|'Fresh Air and Poverty' quilt, photographed at Lyme Park © Gary Lomas|
Air raid sirens - a dreaded noise. Blacked out windows - no lights to shine.
Coats washed and made into children's trousers and gymslips.
Any remaining rags made into peg rugs.
We climbed the stairs to go to bed but would we sleep?
Dreaded sirens, the drone of planes heavily laden with bombs
We knew which were the Germans.
The horrible swish and whistling as the bombs shot through the air.
Worse still the blast as they landed.,
No time to linger - run for the stairs –
down the cellar steps if no time for the shelter.
In places families every night going down stairs to the tube stations-dark, crowded.
All clear sounds - up the stairs they climb –
the dark of night has gone.
Replaced by the colour of flames as buildings burned.
Even that colour turned to the black of ashes.
People trying to find belongings amongst the rubble.
An old tin bath.to put them in.
Black faces- some tear stained. Bad news, dark faces.
What have we to look forward to? Everything is dull.
And so it went on until one day, we had no need to run down stairs, our sleep was not disturbed.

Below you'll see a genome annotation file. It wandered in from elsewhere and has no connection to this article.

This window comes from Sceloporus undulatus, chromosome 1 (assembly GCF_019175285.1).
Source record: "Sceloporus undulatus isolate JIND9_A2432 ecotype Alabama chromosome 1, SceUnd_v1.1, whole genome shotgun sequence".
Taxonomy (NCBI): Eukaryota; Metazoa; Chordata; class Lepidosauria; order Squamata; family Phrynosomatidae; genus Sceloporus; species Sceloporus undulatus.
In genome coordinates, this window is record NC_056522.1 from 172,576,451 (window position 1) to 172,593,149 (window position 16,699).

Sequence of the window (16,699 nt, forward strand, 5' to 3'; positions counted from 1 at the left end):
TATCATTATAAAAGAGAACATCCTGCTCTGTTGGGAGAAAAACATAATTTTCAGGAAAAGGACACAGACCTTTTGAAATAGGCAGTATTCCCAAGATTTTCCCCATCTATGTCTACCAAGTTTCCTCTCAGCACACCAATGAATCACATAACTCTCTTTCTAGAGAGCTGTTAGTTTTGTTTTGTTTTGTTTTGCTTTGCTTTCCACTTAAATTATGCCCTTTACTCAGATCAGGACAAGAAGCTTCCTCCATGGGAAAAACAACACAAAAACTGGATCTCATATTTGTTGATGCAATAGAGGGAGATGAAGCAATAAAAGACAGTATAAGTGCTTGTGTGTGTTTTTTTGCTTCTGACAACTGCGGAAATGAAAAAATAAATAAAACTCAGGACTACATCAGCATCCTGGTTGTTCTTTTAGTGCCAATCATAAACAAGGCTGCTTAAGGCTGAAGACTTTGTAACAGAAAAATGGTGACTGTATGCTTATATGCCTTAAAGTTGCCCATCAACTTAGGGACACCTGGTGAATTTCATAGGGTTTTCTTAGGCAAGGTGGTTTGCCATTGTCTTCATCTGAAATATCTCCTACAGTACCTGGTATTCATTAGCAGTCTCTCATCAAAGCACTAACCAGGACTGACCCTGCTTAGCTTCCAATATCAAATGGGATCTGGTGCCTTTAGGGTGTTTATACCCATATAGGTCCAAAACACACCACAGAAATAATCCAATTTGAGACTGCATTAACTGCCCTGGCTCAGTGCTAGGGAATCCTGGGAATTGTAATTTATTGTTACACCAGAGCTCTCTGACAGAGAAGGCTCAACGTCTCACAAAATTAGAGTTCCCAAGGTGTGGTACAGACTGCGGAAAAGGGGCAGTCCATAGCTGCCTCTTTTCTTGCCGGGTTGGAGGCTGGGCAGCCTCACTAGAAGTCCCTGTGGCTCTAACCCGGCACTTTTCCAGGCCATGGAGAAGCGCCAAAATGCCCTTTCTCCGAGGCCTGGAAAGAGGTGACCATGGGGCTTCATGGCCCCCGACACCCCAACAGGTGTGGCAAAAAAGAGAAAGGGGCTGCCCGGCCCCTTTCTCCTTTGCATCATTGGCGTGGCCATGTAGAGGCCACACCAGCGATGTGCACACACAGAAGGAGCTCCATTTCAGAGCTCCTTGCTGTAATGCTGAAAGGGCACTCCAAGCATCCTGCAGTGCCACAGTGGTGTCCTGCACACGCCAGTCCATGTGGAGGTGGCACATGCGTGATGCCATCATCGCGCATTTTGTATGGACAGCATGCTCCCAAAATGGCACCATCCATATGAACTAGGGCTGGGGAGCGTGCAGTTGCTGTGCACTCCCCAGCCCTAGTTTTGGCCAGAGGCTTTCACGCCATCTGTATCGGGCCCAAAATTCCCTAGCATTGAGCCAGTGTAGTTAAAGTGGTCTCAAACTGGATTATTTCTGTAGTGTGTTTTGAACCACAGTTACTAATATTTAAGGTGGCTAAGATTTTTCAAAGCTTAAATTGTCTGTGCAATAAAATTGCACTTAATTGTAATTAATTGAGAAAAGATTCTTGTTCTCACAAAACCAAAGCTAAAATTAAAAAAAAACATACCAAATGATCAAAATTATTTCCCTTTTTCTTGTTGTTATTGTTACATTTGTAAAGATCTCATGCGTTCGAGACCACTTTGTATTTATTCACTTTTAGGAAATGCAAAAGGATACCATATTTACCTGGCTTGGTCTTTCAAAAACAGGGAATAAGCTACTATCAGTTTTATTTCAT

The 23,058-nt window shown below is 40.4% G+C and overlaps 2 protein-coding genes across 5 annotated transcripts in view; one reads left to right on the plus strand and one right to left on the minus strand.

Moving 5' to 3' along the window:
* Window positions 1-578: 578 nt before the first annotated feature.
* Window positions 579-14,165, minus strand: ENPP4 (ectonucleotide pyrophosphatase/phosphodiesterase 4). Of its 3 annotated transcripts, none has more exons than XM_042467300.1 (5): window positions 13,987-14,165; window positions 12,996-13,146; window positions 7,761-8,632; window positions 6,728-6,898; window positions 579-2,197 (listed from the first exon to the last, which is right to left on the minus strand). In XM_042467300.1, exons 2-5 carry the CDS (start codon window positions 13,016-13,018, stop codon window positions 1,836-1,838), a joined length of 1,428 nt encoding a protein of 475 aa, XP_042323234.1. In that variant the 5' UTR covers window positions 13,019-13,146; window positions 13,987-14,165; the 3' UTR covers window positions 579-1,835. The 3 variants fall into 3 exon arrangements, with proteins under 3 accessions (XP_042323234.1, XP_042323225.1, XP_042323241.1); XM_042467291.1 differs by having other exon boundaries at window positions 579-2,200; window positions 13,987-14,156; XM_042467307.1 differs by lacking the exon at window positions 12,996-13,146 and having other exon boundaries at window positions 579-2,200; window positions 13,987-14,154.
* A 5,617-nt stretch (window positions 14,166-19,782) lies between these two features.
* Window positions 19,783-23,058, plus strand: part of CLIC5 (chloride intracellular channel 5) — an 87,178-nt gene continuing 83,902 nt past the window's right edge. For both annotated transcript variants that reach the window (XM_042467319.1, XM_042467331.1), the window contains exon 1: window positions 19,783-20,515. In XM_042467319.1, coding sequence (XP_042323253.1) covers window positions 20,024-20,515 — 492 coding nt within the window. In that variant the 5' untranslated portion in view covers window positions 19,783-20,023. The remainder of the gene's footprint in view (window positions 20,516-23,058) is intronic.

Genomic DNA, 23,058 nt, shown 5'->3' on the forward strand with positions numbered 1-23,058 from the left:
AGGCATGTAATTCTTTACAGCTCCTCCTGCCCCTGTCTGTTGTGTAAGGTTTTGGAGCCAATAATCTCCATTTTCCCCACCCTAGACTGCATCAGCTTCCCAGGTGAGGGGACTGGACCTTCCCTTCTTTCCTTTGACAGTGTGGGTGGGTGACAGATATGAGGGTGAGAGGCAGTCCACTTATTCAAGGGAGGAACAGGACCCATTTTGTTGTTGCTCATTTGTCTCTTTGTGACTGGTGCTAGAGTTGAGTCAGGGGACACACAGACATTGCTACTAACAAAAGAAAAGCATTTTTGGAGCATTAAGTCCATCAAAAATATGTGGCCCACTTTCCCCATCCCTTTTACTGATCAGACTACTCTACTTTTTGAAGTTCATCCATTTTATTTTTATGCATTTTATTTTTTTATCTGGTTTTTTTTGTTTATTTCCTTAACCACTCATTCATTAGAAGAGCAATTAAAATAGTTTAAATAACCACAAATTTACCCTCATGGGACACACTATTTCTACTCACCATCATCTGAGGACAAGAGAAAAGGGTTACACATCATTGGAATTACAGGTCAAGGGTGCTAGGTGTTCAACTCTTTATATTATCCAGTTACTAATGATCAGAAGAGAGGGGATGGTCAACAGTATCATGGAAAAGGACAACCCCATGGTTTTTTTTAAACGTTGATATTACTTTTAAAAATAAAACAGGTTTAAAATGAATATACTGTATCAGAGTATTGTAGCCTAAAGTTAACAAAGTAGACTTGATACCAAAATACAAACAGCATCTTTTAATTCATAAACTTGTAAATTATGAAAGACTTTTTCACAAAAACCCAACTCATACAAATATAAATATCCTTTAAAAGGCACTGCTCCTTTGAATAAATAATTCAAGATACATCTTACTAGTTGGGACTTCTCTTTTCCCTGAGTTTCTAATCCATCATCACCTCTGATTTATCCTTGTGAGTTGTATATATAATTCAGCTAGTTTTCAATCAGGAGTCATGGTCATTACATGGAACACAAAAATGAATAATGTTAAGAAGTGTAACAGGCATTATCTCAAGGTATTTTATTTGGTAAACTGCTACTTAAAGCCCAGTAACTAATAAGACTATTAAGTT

People were singing, laughing, smiling.
Although we had food rationing, clothing coupons, everything all one style, colour was creeping back.
A pretty headscarf wore on the head, a coloured ribbon for your hair.
Blackout curtains were replaced with crotchet curtains made from cotton bobbins smuggled out of the mills.
House after house, same curtains, different patterns
Shop windows began to have goods on show - colour in the windows.
Lights - no blackout.
Our England got out its paint brushes and got rid of the Black.
Color was back and with it Hope.
Wedding dresses made from parachute silk. No wallpaper only paint - two colours, one background, one pattern.
The pattern a block of wood with string tied in a pattern, dipped in paint
and formed the pattern.
Sometimes an old sponge would be used to stipple the paint.
Anything for colour.
Farming Life Centre
From the arthur+martha project Stitching the Wars. A Two year collaboration with older people in Derbyshire, producing two embroidered quilts, a book, interviews and a series of poems.